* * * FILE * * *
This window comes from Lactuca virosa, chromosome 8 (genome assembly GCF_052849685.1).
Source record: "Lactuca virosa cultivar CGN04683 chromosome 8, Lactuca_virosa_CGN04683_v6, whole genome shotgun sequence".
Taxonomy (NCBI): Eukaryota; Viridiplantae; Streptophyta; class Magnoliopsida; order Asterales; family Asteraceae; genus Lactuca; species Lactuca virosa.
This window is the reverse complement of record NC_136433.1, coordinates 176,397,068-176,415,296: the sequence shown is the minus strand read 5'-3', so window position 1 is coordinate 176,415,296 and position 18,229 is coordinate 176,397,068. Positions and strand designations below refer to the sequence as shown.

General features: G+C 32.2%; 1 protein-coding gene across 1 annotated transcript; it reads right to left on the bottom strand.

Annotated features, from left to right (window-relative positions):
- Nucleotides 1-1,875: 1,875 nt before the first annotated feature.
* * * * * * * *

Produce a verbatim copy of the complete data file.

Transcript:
This window comes from Lactuca virosa, chromosome 8 (genome assembly GCF_052849685.1).
Source record: "Lactuca virosa cultivar CGN04683 chromosome 8, Lactuca_virosa_CGN04683_v6, whole genome shotgun sequence".
Taxonomy (NCBI): Eukaryota; Viridiplantae; Streptophyta; class Magnoliopsida; order Asterales; family Asteraceae; genus Lactuca; species Lactuca virosa.
This window is the reverse complement of record NC_136433.1, coordinates 176,397,068-176,415,296: the sequence shown is the minus strand read 5'-3', so window position 1 is coordinate 176,415,296 and position 18,229 is coordinate 176,397,068. Positions and strand designations below refer to the sequence as shown.

General features: G+C 32.2%; 1 protein-coding gene across 1 annotated transcript; it reads right to left on the bottom strand.

Annotated features, from left to right (window-relative positions):
- Nucleotides 1-1,875: 1,875 nt before the first annotated feature.